Key Contributions to the theory of Market Orientation
As a part of review of research in management course of fellow programme of NITIE, we did a review of 19 articles on the topic market orientation.
The seminal article by Kohli and Jaworski was published in the April 1990 issue of the Journal of Marketing. Here, Kohli and Jaworski (1990) initially defined market orientation as being the implementation of the marketing concept. Following empirical analysis in the form of a large scale qualitative study, however, a more refined perspective of market orientation was proposed: “the meaning of the market orientation construct that surfaced in the field is essentially a more precise and operational view of the first two pillars of the marketing concept - customer focus and coordinated marketing” They defined market orientation as being a one dimensional construct consisting of three organisation-wide activities: market intelligence generation, the dissemination of this intelligence across departments in the firm, and the responsiveness to intelligence. They developed a measuring instrument also (Jaworski and Kohli 1993). Many scholars have adopted this definition when conducting research into market orientation (e.g., Bhuian 1998; Cadogan et al. 2002b; Diamantopoulos and Hart 1993; Homburg and Pflesser 2000; Kwon and Yu 2000; Pitt et al. 1995; Pulendran et al. 2000; Raju et al. 1995; Vorhies and Harker 2000)
The second approach of Narver and Slater appeared in the October 1990 issue of the Journal of Marketing. Narver and Slater (1990, p. 21) first defined market orientation as “the culture that most effectively and efficiently creates the necessary behaviours for the creation of superior value for buyers and, thus, continuous superior performance for the business”. They then elaborated on this conceptualisation by arguing that market orientation consists of five components: customer orientation, competitor orientation, inter-functional co-ordination, a long term focus, and a profit focus. Narver and Slater (1990) also provided a description of their measuring instrument for market orientation. Numerous researchers have adopted Narver and Slater's (1990) conceptualisation and measurement approach to test market orientation theory (see, e.g., Farrell 2000; Gatignon and Xuereb 1997; Greenley 1995a; Han et al. 1998; Kumar et al. 1998; Lukas and Ferrell 2000; Siguaw et al. 1994; Slater and Narver 2000; Van Egeren and O'Connor 1998).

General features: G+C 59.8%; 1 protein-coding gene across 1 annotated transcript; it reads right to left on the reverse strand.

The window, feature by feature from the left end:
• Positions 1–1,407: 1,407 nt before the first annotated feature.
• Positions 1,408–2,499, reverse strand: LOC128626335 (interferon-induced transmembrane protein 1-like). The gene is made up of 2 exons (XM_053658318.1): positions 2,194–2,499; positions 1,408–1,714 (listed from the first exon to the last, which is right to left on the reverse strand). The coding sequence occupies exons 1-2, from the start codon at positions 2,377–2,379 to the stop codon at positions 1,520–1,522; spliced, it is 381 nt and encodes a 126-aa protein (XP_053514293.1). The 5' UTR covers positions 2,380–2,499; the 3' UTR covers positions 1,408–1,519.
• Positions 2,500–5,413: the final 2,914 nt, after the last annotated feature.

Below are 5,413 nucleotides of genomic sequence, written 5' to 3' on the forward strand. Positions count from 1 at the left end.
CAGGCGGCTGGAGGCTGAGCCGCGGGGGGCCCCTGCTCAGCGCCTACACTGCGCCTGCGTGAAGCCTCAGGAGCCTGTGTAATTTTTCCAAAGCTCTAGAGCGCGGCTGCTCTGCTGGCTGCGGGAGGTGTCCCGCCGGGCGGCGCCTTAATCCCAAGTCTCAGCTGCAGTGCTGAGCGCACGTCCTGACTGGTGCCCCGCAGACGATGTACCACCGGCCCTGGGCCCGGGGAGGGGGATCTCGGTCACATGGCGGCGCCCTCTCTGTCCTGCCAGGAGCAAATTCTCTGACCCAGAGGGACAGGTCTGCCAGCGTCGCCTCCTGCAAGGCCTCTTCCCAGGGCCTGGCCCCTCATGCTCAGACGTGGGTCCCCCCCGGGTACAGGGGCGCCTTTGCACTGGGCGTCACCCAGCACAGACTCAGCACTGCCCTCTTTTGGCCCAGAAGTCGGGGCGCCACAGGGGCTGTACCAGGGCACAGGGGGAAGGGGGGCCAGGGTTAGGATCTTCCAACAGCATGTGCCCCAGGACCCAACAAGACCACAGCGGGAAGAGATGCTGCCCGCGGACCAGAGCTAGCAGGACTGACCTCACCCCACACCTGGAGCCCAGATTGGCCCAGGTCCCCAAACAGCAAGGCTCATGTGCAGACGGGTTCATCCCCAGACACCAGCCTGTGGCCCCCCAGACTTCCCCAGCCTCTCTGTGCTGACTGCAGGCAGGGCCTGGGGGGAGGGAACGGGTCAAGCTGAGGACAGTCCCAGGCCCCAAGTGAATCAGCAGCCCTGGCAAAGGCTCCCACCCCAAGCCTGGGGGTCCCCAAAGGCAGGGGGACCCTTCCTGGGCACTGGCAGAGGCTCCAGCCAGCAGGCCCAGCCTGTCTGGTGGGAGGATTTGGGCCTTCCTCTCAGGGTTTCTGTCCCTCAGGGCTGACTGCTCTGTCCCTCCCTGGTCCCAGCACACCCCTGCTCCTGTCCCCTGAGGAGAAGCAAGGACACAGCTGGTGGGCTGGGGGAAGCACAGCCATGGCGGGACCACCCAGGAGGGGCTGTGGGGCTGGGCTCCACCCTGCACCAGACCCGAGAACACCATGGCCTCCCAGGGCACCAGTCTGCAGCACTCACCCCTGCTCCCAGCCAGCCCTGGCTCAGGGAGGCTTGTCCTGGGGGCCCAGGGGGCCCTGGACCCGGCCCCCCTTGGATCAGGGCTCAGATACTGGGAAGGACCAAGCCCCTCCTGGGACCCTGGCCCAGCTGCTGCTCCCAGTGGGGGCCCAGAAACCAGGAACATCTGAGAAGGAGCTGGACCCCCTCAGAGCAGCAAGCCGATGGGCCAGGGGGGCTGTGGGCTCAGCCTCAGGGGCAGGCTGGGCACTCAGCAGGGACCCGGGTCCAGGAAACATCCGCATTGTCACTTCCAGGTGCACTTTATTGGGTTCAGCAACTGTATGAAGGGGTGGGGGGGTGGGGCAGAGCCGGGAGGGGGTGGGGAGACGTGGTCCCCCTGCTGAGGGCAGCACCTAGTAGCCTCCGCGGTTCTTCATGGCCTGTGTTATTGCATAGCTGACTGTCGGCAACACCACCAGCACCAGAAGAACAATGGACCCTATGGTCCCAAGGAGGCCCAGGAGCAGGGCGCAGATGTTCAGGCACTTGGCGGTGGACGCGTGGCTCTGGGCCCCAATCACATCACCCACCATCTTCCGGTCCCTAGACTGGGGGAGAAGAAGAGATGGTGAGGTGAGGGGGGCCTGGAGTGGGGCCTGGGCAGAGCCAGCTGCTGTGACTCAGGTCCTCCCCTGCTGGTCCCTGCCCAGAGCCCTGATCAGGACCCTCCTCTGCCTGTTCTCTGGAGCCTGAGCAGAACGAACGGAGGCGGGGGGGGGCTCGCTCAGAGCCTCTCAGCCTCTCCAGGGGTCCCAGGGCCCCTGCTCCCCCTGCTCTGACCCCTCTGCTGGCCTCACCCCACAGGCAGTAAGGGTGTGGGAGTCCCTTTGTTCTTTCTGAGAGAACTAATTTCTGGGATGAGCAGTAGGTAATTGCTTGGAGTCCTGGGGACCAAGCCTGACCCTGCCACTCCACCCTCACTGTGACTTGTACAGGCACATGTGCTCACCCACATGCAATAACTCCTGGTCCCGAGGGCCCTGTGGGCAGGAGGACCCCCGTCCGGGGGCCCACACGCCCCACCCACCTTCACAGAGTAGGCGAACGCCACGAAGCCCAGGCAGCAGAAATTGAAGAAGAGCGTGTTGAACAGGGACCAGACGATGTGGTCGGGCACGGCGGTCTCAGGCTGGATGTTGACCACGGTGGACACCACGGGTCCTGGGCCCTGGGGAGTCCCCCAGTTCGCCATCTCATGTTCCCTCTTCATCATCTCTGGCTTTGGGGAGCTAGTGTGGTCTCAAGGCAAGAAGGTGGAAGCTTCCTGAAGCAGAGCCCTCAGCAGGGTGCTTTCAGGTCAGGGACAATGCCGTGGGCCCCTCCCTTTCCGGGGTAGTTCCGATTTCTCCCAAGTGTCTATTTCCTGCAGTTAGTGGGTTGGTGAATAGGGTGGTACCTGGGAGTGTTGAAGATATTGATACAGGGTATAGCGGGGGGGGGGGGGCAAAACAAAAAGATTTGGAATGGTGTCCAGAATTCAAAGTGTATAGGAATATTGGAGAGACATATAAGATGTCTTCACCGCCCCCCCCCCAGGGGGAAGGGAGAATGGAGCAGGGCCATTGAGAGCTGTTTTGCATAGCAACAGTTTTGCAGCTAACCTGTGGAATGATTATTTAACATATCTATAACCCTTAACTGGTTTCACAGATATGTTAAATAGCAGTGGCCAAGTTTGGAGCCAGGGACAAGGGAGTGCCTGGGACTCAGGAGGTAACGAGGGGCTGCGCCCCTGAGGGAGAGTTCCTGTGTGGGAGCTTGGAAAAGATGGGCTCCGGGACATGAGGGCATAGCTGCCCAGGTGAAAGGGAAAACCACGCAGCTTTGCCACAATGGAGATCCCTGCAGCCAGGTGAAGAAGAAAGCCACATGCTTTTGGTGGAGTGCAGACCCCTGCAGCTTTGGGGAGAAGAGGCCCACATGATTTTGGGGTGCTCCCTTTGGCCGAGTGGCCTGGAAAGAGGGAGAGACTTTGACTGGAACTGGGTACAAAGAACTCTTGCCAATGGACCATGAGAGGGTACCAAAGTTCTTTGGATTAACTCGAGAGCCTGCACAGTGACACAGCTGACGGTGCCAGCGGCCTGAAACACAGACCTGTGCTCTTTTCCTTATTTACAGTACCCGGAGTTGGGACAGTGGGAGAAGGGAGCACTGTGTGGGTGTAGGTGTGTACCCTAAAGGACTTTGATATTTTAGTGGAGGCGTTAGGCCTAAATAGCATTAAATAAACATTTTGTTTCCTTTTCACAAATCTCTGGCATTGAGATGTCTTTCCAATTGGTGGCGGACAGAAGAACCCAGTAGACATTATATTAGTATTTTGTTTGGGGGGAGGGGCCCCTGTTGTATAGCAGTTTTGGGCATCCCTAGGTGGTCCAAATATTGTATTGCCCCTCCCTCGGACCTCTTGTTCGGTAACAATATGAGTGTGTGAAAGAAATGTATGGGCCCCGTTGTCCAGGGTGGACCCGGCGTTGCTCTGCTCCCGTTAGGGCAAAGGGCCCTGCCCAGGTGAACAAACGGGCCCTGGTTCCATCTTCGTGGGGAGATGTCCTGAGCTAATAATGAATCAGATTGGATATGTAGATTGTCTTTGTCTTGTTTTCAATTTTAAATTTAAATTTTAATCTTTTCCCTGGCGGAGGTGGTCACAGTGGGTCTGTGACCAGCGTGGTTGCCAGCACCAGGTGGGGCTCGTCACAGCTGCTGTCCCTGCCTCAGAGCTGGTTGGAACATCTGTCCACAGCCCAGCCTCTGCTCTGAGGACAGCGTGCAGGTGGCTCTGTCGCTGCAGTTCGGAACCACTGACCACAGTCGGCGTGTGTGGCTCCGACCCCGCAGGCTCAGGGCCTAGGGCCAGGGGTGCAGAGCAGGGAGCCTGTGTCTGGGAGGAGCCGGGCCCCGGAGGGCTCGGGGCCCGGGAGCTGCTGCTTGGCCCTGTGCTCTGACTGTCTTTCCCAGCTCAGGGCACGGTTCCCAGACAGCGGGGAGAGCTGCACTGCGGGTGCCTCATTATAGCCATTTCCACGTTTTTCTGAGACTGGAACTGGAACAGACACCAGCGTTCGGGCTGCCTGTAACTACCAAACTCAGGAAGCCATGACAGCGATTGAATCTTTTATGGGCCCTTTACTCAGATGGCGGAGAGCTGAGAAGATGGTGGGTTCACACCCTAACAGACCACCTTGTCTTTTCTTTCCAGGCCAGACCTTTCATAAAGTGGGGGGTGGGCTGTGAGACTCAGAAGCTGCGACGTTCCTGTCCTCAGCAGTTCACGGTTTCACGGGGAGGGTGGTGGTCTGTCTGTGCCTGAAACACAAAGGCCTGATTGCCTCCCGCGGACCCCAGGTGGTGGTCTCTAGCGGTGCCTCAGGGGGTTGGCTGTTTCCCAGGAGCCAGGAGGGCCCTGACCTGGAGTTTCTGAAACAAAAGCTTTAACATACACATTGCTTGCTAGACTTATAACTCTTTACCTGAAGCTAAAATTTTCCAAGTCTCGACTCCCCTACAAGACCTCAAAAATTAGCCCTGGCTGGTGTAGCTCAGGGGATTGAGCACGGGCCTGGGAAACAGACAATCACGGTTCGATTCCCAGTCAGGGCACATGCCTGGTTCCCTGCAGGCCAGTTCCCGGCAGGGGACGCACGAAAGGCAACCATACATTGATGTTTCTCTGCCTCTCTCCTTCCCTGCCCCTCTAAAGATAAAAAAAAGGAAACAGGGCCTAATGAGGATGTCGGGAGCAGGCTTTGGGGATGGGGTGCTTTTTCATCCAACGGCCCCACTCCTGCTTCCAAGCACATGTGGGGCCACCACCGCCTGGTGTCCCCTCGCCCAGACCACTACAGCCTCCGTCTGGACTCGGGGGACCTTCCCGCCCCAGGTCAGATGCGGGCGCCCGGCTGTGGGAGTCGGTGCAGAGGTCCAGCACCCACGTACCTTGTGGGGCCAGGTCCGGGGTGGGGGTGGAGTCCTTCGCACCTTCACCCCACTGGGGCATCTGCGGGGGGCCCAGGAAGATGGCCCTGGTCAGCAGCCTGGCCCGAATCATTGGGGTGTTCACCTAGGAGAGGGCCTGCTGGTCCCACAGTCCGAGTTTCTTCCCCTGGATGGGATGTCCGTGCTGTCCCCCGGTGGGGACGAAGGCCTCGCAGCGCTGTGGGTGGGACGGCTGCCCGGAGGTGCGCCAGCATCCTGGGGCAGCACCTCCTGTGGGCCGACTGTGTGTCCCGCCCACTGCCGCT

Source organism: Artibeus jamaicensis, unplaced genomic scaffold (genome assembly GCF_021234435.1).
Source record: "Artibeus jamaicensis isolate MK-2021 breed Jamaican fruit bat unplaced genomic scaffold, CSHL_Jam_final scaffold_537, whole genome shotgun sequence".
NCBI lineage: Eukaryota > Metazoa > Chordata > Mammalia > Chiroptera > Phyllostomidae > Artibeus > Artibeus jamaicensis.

The works of Deshpandé and colleagues are also significant in the topic. These authors have argued that market orientation and customer orientation are synonymous concepts (Deshpandé et al. 1993). From a definitional perspective, customer orientation is a type of organisational culture (Deshpandé and Webster 1989): it is “the set of beliefs that puts the customers' interest first, while not excluding those of all other stakeholders, such as owners, managers and employees, in order to develop a
long-term profitable enterprise” (Deshpandé et al. 1993, p. 27). Deshpandé et al.'s (1993) measuring instrument was used by Baker et al. (1999) and Steinman et al. (2000) - Deshpandé et al.'s notion that market orientation is a cultural phenomenon has was further supported by some recent authors (e.g., Harris 1998; Harris and Ogbonna 2000; Homburg and Pflesser 2000; Hooley et al. 1999; Webster 1995).
It is important to distinguish marketing orientation explained in detail by Philip Kotler and Market Orientation as defined by Kohli and Jaworskhi and Narver and Slater. Research scholars are making mistakes when they have not carefully noted the difference by using the terms interchangeably.
Multiple Perspectives on Market Orientation's Domain Specification:
Implications for Theory Development and Knowledge Accumulation
Chapter published in:
Hart, Susan (ed), Marketing Changes,
Thomson Business Press, 2003, pp. 95-123 and pp. 325-328.
John W. Cadogan
School of Business & Economics
Loughborough University and Lappeenranta University of Technology